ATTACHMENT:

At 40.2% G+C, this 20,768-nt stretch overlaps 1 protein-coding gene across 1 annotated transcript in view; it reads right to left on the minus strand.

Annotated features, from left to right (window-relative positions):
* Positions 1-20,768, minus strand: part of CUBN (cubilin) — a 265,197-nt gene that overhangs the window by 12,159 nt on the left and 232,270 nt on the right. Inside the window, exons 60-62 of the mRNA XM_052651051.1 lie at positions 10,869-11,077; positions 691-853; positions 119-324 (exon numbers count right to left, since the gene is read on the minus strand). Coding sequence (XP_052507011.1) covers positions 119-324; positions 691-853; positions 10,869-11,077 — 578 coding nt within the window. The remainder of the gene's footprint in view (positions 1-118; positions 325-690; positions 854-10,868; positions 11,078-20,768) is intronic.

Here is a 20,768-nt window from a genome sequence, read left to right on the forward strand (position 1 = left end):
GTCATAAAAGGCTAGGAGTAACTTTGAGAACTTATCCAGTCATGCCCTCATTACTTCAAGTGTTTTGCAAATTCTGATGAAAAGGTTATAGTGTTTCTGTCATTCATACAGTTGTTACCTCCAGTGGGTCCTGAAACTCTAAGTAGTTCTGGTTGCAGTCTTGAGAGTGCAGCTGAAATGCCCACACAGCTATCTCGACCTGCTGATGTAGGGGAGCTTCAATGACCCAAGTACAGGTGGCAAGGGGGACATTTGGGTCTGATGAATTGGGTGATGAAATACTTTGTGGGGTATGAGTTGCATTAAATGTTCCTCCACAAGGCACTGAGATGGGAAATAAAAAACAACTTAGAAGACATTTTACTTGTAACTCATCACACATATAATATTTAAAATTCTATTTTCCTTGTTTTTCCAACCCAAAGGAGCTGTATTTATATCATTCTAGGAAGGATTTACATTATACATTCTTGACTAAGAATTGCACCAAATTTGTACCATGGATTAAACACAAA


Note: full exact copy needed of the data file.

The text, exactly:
At 40.2% G+C, this 20,768-nt stretch overlaps 1 protein-coding gene across 1 annotated transcript in view; it reads right to left on the minus strand.

Annotated features, from left to right (window-relative positions):
* Positions 1-20,768, minus strand: part of CUBN (cubilin) — a 265,197-nt gene that overhangs the window by 12,159 nt on the left and 232,270 nt on the right. Inside the window, exons 60-62 of the mRNA XM_052651051.1 lie at positions 10,869-11,077; positions 691-853; positions 119-324 (exon numbers count right to left, since the gene is read on the minus strand). Coding sequence (XP_052507011.1) covers positions 119-324; positions 691-853; positions 10,869-11,077 — 578 coding nt within the window. The remainder of the gene's footprint in view (positions 1-118; positions 325-690; positions 854-10,868; positions 11,078-20,768) is intronic.

Here is a 20,768-nt window from a genome sequence, read left to right on the forward strand (position 1 = left end):
GTCATAAAAGGCTAGGAGTAACTTTGAGAACTTATCCAGTCATGCCCTCATTACTTCAAGTGTTTTGCAAATTCTGATGAAAAGGTTATAGTGTTTCTGTCATTCATACAGTTGTTACCTCCAGTGGGTCCTGAAACTCTAAGTAGTTCTGGTTGCAGTCTTGAGAGTGCAGCTGAAATGCCCACACAGCTATCTCGACCTGCTGATGTAGGGGAGCTTCAATGACCCAAGTACAGGTGGCAAGGGGGACATTTGGGTCTGATGAATTGGGTGATGAAATACTTTGTGGGGTATGAGTTGCATTAAATGTTCCTCCACAAGGCACTGAGATGGGAAATAAAAAACAACTTAGAAGACATTTTACTTGTAACTCATCACACATATAATATTTAAAATTCTATTTTCCTTGTTTTTCCAACCCAAAGGAGCTGTATTTATATCATTCTAGGAAGGATTTACATTATACATTCTTGACTAAGAATTGCACCAAATTTGTACCATGGATTAAACACAAA